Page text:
This is a good start.  I’m sure there are many other ways to build good rapport with the folks you work with day in and day out.  Some of us spend as much time with our coworkers as we do with our families.    We should take some care tending to these relationships.

Manners 2.0: Cultivating Common Courtesy in a Digital World

What is it about the embracing of emerging technologies that has allowed people to abandon common courtesies? Last year, I worked in retail and I was astonished at the sheer number of people who thought it was perfectly fine to conduct a retail transaction while talking on the phone. Before you jump to the conclusion that this is a younger generation phenomenon, I can tell you that I was equally surprised by the diversity in age of the offending customers. Let me tell you a story of one clueless customer. We had one public restroom. You know where I’m going with this right?

A customer approached me to say that someone had been in the bathroom an unusual amount of time and could I check on her. I had actually walked past the bathroom several minutes prior to this and noticed that someone was in there talking on their phone. I remember thinking: who talks on their phone while they’re in a gross public bathroom?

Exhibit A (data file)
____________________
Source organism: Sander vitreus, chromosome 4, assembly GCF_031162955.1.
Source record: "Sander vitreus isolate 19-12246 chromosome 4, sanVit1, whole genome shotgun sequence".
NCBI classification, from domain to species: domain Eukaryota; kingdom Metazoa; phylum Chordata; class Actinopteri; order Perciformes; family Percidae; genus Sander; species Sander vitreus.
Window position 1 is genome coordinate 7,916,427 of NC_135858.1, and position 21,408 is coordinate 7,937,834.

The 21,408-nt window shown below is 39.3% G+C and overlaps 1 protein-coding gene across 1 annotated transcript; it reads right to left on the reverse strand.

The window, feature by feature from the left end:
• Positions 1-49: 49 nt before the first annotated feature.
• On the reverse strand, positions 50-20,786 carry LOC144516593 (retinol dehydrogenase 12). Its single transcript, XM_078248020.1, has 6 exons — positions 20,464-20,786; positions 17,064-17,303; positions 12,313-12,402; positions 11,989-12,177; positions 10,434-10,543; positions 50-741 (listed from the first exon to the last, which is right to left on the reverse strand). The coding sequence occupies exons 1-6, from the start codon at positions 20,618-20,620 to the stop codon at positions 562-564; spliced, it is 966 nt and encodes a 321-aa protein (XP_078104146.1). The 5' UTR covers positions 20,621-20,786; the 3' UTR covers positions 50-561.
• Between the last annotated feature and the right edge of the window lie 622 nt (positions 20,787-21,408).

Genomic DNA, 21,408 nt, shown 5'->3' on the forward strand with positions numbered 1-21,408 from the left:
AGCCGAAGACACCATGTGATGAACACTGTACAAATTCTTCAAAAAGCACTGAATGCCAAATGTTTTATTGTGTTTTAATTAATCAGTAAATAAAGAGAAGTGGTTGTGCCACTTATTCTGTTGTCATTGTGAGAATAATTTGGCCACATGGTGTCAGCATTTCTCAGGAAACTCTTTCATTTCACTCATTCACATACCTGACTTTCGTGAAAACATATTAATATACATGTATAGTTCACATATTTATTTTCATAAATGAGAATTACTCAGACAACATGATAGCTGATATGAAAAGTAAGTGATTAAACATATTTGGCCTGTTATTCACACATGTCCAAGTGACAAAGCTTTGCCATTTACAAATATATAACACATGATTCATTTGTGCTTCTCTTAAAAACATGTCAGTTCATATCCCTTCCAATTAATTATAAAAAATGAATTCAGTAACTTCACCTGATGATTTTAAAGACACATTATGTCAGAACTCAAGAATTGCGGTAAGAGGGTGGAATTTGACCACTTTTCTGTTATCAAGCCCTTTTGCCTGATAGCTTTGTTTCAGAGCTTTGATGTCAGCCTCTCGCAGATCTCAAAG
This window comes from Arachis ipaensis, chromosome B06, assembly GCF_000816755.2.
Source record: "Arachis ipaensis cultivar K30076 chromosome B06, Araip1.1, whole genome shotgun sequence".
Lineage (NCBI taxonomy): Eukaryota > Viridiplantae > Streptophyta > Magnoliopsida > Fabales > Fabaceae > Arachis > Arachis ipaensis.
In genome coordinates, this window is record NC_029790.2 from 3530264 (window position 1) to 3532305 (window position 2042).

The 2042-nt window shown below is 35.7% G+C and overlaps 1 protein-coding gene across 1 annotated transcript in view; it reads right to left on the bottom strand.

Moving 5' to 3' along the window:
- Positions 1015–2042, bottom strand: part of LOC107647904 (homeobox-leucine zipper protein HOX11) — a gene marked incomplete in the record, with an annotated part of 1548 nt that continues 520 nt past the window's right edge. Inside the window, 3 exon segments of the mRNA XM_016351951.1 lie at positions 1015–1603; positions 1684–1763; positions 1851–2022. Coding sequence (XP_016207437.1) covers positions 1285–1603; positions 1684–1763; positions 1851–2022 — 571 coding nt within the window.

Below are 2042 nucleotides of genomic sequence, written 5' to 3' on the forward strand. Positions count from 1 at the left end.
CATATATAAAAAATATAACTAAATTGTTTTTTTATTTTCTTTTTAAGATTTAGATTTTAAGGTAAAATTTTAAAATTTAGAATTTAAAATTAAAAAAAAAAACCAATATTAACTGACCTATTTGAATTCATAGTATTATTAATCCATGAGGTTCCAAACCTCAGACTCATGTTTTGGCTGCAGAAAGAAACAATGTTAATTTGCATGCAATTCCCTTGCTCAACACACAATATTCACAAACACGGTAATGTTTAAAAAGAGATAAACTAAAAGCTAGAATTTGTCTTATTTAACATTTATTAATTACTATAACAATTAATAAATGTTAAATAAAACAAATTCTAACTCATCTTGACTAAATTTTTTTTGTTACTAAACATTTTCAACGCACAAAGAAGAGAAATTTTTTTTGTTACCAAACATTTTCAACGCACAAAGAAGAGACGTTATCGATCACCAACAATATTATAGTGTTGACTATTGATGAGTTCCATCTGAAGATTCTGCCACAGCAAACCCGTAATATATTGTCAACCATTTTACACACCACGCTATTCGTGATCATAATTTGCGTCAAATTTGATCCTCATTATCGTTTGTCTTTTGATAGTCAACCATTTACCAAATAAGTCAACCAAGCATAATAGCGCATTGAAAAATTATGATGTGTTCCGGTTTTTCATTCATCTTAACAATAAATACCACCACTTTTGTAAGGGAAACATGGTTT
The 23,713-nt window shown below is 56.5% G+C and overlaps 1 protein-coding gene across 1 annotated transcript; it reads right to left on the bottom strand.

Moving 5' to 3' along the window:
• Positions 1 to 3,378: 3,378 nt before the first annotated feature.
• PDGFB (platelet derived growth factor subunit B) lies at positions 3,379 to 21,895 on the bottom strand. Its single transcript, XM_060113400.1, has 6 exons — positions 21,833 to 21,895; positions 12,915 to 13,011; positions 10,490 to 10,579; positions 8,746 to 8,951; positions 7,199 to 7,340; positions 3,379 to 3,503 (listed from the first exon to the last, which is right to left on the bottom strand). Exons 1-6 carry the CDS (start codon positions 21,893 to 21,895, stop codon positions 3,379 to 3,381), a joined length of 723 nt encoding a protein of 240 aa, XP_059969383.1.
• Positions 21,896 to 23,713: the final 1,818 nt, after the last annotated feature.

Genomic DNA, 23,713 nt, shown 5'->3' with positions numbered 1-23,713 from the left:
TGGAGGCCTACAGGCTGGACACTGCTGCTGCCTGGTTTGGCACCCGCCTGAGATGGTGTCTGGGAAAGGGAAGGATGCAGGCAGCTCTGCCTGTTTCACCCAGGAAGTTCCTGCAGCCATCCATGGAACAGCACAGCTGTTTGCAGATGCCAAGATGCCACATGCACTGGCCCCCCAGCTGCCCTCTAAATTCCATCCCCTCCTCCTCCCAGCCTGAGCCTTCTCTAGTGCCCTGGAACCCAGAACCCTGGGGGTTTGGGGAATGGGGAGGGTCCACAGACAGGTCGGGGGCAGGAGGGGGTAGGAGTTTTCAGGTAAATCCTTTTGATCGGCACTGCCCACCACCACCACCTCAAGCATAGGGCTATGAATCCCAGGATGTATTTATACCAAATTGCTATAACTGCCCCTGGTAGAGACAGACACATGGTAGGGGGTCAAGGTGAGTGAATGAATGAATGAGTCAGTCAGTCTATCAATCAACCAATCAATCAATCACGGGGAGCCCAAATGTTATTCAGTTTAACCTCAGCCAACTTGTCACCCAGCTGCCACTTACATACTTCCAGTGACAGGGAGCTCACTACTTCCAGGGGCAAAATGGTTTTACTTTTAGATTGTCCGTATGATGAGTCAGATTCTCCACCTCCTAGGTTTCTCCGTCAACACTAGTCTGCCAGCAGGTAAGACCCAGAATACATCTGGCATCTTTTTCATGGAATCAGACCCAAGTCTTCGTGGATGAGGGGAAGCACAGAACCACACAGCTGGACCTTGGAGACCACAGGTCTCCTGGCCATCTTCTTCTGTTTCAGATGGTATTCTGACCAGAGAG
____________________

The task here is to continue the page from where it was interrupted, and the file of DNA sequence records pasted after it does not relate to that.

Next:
So, of course, she is still in there talking loud enough for the 5 people waiting for the bathroom to hear her, word for word. If she thought talking in the restroom provided some sort of privacy she was wrong. I knocked loudly on the door. There was a moment of silence and then, “Uh oh, I think people want to get in here.” We all stood there and listened to some mysterious noises and finally the door opened. A woman in her 60s emerged and said, “Sorry,” put the phone to her ear and continued her conversation. The customers started clapping and the incident was over.

Clearly, cell phones, social networking and other web 2.0 tools have changed the way we interact with one another; but, can’t we also carry with us some traditional concepts of courtesy? I think so. I’ve created a very basic list of rules to follow when navigating in the digital world.

Rules of Respect 2.0